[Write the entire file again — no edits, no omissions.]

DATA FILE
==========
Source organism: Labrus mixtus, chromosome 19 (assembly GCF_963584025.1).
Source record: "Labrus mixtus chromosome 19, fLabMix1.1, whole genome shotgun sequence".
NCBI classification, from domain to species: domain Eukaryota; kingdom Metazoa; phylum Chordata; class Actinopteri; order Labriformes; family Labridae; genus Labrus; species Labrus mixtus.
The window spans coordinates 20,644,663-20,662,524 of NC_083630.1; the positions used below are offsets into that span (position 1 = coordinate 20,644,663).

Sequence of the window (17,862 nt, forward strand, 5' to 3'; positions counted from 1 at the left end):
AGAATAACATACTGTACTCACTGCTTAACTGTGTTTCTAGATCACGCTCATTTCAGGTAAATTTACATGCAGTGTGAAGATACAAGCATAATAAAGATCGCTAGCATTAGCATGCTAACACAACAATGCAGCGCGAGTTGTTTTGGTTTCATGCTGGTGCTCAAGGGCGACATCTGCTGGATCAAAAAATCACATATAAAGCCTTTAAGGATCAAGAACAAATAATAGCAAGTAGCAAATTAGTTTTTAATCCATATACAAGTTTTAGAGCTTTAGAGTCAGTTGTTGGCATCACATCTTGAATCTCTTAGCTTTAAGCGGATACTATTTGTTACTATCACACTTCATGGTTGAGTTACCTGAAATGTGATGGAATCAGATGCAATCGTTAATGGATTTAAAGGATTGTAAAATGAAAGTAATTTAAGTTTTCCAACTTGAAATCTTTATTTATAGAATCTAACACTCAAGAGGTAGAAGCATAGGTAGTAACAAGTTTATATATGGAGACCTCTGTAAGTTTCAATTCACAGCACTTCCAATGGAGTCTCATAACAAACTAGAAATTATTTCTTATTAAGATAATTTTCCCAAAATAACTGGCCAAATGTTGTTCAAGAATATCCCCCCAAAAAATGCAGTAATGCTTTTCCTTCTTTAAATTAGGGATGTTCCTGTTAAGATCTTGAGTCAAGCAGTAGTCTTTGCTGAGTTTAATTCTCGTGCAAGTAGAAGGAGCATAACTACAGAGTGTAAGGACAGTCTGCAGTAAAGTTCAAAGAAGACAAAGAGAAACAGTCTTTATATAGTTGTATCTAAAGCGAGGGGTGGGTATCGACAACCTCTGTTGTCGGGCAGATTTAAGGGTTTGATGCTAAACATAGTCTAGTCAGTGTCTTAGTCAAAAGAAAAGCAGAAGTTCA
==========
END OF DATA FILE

Source organism: Labrus mixtus, chromosome 19 (assembly GCF_963584025.1).
Source record: "Labrus mixtus chromosome 19, fLabMix1.1, whole genome shotgun sequence".
NCBI classification, from domain to species: domain Eukaryota; kingdom Metazoa; phylum Chordata; class Actinopteri; order Labriformes; family Labridae; genus Labrus; species Labrus mixtus.
The window spans coordinates 20,644,663-20,662,524 of NC_083630.1; the positions used below are offsets into that span (position 1 = coordinate 20,644,663).

Sequence of the window (17,862 nt, forward strand, 5' to 3'; positions counted from 1 at the left end):
AGAATAACATACTGTACTCACTGCTTAACTGTGTTTCTAGATCACGCTCATTTCAGGTAAATTTACATGCAGTGTGAAGATACAAGCATAATAAAGATCGCTAGCATTAGCATGCTAACACAACAATGCAGCGCGAGTTGTTTTGGTTTCATGCTGGTGCTCAAGGGCGACATCTGCTGGATCAAAAAATCACATATAAAGCCTTTAAGGATCAAGAACAAATAATAGCAAGTAGCAAATTAGTTTTTAATCCATATACAAGTTTTAGAGCTTTAGAGTCAGTTGTTGGCATCACATCTTGAATCTCTTAGCTTTAAGCGGATACTATTTGTTACTATCACACTTCATGGTTGAGTTACCTGAAATGTGATGGAATCAGATGCAATCGTTAATGGATTTAAAGGATTGTAAAATGAAAGTAATTTAAGTTTTCCAACTTGAAATCTTTATTTATAGAATCTAACACTCAAGAGGTAGAAGCATAGGTAGTAACAAGTTTATATATGGAGACCTCTGTAAGTTTCAATTCACAGCACTTCCAATGGAGTCTCATAACAAACTAGAAATTATTTCTTATTAAGATAATTTTCCCAAAATAACTGGCCAAATGTTGTTCAAGAATATCCCCCCAAAAAATGCAGTAATGCTTTTCCTTCTTTAAATTAGGGATGTTCCTGTTAAGATCTTGAGTCAAGCAGTAGTCTTTGCTGAGTTTAATTCTCGTGCAAGTAGAAGGAGCATAACTACAGAGTGTAAGGACAGTCTGCAGTAAAGTTCAAAGAAGACAAAGAGAAACAGTCTTTATATAGTTGTATCTAAAGCGAGGGGTGGGTATCGACAACCTCTGTTGTCGGGCAGATTTAAGGGTTTGATGCTAAACATAGTCTAGTCAGTGTCTTAGTCAAAAGAAAAGCAGAAGTTCA